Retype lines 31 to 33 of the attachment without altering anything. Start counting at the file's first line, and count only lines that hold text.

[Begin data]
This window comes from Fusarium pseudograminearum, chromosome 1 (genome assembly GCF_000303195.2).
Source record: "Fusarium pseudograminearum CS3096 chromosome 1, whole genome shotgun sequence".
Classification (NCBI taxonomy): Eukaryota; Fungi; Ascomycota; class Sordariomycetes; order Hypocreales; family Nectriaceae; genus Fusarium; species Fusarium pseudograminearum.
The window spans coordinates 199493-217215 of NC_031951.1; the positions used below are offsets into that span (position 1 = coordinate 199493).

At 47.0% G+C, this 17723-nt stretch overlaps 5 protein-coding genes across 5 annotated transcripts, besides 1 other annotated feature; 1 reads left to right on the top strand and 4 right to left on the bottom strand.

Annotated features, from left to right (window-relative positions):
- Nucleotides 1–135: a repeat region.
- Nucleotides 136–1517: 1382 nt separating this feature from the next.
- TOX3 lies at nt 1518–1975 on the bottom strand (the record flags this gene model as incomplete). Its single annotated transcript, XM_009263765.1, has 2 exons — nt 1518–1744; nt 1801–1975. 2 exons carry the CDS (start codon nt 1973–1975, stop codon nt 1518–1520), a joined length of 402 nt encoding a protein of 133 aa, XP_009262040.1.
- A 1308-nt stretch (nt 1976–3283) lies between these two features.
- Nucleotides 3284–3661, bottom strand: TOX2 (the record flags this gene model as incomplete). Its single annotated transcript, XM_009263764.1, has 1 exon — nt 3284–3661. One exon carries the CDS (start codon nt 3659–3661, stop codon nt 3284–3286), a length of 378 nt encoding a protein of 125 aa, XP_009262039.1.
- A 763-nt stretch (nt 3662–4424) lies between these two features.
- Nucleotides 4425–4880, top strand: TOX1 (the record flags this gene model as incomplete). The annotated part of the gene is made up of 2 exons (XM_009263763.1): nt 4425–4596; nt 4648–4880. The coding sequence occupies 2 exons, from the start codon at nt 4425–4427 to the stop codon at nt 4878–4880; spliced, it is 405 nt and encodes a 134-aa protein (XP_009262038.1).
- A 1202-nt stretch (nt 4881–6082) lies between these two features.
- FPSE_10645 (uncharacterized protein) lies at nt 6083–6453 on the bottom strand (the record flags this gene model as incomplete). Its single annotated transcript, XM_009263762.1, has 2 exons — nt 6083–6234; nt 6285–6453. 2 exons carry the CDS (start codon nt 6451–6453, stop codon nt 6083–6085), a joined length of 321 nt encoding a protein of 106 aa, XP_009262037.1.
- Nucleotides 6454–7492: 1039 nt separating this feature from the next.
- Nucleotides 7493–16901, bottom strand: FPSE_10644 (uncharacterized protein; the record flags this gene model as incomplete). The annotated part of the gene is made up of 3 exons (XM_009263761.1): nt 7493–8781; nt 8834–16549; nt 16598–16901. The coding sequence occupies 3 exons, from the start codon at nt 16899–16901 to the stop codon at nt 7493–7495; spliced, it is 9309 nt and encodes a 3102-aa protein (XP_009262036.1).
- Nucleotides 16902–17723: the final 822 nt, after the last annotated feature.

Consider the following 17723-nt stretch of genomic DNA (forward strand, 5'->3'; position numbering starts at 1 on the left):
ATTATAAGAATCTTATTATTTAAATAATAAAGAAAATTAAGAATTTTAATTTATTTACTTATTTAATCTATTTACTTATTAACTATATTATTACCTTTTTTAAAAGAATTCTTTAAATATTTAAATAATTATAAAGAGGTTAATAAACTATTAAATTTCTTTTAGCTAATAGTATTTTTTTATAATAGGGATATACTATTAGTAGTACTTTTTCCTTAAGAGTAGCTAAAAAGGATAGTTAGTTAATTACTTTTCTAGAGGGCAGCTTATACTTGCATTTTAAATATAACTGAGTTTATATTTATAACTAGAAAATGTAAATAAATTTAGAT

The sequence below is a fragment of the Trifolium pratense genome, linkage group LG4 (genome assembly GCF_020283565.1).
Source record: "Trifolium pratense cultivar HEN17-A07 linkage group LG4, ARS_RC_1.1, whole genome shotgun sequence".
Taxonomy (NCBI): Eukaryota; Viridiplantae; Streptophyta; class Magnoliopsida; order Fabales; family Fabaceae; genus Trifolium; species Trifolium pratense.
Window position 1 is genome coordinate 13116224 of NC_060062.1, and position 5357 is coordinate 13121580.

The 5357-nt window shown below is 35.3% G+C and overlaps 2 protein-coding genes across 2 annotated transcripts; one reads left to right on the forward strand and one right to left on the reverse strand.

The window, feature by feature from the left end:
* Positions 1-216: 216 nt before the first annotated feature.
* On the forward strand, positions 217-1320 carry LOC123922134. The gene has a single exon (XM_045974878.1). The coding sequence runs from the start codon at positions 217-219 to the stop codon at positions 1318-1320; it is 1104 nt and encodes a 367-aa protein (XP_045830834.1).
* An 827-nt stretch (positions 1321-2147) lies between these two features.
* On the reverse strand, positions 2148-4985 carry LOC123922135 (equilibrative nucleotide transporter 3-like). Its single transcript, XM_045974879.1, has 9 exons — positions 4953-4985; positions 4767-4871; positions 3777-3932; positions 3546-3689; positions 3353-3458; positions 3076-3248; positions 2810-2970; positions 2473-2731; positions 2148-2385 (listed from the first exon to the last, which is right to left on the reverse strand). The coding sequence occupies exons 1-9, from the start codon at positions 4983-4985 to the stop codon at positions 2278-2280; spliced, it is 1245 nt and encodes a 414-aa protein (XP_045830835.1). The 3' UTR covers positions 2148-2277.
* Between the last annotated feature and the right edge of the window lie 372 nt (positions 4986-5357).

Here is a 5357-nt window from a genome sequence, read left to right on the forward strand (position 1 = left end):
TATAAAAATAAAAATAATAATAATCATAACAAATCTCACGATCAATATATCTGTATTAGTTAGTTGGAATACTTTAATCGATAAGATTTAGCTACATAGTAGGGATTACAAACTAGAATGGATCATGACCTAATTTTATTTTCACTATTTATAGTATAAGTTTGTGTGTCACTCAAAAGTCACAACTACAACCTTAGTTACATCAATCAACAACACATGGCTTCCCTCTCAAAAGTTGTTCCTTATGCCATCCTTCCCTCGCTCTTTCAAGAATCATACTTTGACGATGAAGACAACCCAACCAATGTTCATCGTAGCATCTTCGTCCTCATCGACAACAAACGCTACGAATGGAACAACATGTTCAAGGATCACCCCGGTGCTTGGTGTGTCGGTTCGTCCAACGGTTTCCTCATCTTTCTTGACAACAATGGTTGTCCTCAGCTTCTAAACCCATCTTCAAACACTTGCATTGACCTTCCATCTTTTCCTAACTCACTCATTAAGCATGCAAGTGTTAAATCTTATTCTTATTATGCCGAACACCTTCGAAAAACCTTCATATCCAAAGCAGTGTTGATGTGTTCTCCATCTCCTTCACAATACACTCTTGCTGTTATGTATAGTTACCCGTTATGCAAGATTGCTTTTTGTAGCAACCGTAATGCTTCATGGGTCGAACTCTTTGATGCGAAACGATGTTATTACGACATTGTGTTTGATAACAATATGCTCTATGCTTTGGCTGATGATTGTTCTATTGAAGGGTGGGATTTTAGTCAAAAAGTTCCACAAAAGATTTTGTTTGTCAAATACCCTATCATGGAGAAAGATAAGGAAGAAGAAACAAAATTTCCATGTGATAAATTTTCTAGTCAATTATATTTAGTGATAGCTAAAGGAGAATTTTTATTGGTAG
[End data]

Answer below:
* Between the last annotated feature and the right edge of the window lie 372 nt (positions 4986-5357).

Here is a 5357-nt window from a genome sequence, read left to right on the forward strand (position 1 = left end):
TATAAAAATAAAAATAATAATAATCATAACAAATCTCACGATCAATATATCTGTATTAGTTAGTTGGAATACTTTAATCGATAAGATTTAGCTACATAGTAGGGATTACAAACTAGAATGGATCATGACCTAATTTTATTTTCACTATTTATAGTATAAGTTTGTGTGTCACTCAAAAGTCACAACTACAACCTTAGTTACATCAATCAACAACACATGGCTTCCCTCTCAAAAGTTGTTCCTTATGCCATCCTTCCCTCGCTCTTTCAAGAATCATACTTTGACGATGAAGACAACCCAACCAATGTTCATCGTAGCATCTTCGTCCTCATCGACAACAAACGCTACGAATGGAACAACATGTTCAAGGATCACCCCGGTGCTTGGTGTGTCGGTTCGTCCAACGGTTTCCTCATCTTTCTTGACAACAATGGTTGTCCTCAGCTTCTAAACCCATCTTCAAACACTTGCATTGACCTTCCATCTTTTCCTAACTCACTCATTAAGCATGCAAGTGTTAAATCTTATTCTTATTATGCCGAACACCTTCGAAAAACCTTCATATCCAAAGCAGTGTTGATGTGTTCTCCATCTCCTTCACAATACACTCTTGCTGTTATGTATAGTTACCCGTTATGCAAGATTGCTTTTTGTAGCAACCGTAATGCTTCATGGGTCGAACTCTTTGATGCGAAACGATGTTATTACGACATTGTGTTTGATAACAATATGCTCTATGCTTTGGCTGATGATTGTTCTATTGAAGGGTGGGATTTTAGTCAAAAAGTTCCACAAAAGATTTTGTTTGTCAAATACCCTATCATGGAGAAAGATAAGGAAGAAGAAACAAAATTTCCATGTGATAAATTTTCTAGTCAATTATATTTAGTGATAGCTAAAGGAGAATTTTTATTGGTAG